Fact #3 – The disciples were transformed in the face of persecution

It wasn’t unusual for Rabbis who were gaining some prominence to have a circle of close acquaintances that learned from and followed the teaching of their master. The gospel’s description of the disciples of Jesus is therefore not surprising. He chose mostly Galileans, from the north of the territory of Israel around the Lake Galilee. Whilst the majority seem to have been fishermen[1], there was one nationalist zealot and one tax collector[2]; again, nothing out of the ordinary. But what is astonishing is what they became – fervent teachers of an astounding story about seeing a dead man alive again[3].

Make no mistake; Jewish culture at the time of Jesus simply did not expect this to happen.

The concept and idea of resurrection – the reviving of a body to life again – was within Jewish tradition and a part of their belief system, but only imagined possible during the events of the ‘end times’ or the ‘last days’, when “many of those who sleep in the dust of the earth shall awake”[4]. And so, the disciples of Jesus, themselves thoroughly Jewish, would not have expected Jesus’ resurrection at all. Indeed, the Christian writings, which we might assume should have been written favourably towards these followers of Jesus who became the leaders of this religious sect, unabashedly show how time and time again the disciples failed to understand Jesus when he tried to explain this to them. One close friend of Jesus precisely shows the prevailing Jewish tradition when she exclaimed about her dead brother, “I know that he will rise again, in the resurrection on the last day”[5], as if to say, ‘and there is no chance of it happening until then’. Now if this was too hard to imagine, it was absolutely inconceivable that the promised Messiah[6] would be violently killed, and then rise again on the third day. This promised Jewish saviour was supposed to vanquish their oppressors, not allow himself to be arrested, fail to defend himself in court and be brutally murdered on the strength of false accusations and libel.

So it is all the more surprising, against all odds in fact, that the small group of disciples were emboldened overnight to tell anyone and everyone that their acclaimed saviour had died but had risen again to life. But they did; the very existence of Christianity is witness to that.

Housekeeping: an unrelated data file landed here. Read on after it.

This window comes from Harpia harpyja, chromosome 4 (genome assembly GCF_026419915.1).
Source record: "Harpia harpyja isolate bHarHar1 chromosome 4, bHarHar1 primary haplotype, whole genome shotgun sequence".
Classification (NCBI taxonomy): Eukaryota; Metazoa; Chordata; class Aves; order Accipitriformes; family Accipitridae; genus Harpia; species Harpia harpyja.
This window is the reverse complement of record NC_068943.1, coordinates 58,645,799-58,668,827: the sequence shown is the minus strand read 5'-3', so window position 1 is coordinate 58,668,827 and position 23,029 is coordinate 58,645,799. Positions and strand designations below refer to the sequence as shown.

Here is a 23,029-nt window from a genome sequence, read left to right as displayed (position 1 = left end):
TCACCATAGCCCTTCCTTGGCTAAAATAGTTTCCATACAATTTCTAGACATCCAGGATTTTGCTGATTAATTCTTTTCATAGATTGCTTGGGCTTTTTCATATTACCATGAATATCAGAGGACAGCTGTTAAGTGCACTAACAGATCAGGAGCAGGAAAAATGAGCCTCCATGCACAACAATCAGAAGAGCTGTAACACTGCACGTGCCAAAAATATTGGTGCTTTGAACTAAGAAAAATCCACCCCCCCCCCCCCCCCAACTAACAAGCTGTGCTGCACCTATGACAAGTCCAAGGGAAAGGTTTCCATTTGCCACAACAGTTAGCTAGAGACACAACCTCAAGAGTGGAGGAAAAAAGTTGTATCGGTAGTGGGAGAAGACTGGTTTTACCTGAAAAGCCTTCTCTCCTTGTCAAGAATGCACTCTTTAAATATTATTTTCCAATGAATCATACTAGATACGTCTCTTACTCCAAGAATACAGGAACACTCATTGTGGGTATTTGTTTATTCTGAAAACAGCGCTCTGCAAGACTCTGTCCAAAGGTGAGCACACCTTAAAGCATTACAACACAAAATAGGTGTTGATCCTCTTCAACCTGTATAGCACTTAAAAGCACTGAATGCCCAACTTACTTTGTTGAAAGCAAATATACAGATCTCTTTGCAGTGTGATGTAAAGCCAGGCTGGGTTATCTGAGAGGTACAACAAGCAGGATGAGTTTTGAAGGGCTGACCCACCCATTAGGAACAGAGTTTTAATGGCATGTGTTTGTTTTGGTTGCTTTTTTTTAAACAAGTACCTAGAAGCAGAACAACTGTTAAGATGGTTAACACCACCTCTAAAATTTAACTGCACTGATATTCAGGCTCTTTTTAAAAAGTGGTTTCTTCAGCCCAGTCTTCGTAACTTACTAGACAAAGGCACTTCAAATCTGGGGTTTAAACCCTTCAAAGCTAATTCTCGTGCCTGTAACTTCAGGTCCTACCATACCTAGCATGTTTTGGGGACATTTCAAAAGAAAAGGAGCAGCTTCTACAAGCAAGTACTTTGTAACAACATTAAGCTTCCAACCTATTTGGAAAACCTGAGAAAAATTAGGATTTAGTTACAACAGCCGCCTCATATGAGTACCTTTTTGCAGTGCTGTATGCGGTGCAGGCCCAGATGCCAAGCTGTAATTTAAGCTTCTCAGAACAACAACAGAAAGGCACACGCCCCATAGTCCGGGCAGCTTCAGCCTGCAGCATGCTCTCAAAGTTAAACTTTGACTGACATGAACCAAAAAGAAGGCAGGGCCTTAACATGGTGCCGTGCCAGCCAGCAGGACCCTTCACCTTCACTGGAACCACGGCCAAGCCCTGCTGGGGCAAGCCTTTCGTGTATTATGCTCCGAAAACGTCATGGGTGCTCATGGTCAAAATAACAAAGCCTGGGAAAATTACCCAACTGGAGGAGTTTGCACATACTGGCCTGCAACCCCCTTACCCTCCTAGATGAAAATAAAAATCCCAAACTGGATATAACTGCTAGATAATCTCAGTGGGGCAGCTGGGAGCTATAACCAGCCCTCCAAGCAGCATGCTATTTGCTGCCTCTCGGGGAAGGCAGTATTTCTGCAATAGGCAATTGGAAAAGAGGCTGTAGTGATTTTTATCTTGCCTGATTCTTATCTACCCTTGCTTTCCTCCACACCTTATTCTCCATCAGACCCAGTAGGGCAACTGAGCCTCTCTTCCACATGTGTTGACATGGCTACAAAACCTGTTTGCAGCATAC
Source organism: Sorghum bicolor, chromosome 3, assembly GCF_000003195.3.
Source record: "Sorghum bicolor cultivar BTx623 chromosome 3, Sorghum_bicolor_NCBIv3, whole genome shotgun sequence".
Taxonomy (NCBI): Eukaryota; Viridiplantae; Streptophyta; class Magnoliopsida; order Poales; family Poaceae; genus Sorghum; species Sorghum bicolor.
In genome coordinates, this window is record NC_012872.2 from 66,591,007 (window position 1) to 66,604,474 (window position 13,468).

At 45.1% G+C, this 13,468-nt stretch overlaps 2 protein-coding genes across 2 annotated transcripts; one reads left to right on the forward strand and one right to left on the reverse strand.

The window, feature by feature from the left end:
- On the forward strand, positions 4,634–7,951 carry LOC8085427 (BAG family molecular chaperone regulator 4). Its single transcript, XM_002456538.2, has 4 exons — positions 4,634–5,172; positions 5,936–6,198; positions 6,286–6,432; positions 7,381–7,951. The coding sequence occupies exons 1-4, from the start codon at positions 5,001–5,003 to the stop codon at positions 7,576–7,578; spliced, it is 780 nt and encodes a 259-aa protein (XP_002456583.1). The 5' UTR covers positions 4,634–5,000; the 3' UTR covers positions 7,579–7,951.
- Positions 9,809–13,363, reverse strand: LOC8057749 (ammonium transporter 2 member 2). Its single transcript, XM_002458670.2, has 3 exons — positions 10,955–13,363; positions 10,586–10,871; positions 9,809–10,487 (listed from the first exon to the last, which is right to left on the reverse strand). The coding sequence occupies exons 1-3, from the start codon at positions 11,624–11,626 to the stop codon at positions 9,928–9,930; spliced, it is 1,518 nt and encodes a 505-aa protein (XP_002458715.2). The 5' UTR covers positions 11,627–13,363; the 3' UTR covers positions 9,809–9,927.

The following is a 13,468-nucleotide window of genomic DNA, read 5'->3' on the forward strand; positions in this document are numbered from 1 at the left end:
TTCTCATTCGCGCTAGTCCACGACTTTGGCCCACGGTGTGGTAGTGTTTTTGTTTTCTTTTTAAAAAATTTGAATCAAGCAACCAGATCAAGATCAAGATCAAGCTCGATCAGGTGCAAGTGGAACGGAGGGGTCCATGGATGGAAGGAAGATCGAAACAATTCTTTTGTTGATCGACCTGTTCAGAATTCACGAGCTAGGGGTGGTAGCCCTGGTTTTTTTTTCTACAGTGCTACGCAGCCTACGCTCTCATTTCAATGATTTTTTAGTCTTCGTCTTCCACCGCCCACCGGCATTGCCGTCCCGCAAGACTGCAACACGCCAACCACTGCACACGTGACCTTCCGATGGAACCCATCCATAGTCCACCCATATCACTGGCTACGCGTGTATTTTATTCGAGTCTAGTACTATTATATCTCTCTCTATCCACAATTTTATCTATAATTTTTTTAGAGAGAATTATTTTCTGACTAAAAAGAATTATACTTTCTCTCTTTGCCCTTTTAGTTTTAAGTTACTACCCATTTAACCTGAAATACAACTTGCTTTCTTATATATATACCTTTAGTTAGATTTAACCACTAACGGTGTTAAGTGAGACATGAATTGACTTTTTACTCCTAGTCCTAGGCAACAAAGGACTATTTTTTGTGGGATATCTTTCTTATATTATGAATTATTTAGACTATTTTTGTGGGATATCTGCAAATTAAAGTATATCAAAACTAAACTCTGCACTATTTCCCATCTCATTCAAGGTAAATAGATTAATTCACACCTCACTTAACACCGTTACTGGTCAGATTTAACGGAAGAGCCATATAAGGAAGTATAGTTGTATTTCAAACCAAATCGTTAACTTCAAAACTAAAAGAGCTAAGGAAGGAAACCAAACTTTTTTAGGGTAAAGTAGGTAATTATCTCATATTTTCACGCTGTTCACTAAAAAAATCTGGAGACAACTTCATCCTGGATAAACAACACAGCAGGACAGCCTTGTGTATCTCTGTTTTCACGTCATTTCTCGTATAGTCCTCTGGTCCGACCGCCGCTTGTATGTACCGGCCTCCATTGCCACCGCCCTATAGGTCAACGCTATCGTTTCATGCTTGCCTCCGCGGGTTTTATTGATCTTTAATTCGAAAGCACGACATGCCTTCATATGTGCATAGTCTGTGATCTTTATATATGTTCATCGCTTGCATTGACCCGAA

The disciples began a religious and political surge on a wave of confidence, with a simple verbal message of a dead man seen alive again, which reached to the full extent of the Roman Empire.

And they continued to teach this despite the horrific persecution that we can read about in Tacitus[7] and Pliny[8] amongst other writings and evidence.

Whatever we think may have happened over the course of those three days must account for this radical transformation in outlook, confidence and belief system, in the face of terrible persecution. The explanation must provide a strong reason to explain the complete change in this small group of fishermen from Galilee.

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[1] Mark 1:16-20

[2] Matthew 10:1-4

[3] Acts 4:13

[4] Daniel 12:2

[5] John 11:24

[6] The term ‘Messiah’ is a Hebrew word meaning ‘anointed’. It refers to the ancient practice of kings and priests being anointed by oil, (which was poured on their heads), to inaugurate them to a role or a task. The promised Messiah of Israel was the one expected by the Jewish people to usher in the kingdom age and administer justice by ruling a fair and equitable government, thus establishing peace.

[7] “Nero…inflicted the most exquisite tortures on a class hated for their abominations, called Christians by the populace.” Tacitus, 116AD

[8] “I asked them whether they were Christians or not? If they confessed that they were Christians, I asked them again, and a third time, intermixing threatenings with the questions. If they persevered in their confession, I ordered them to be executed.” Pliny the Younger to Emperor Trajan, 112AD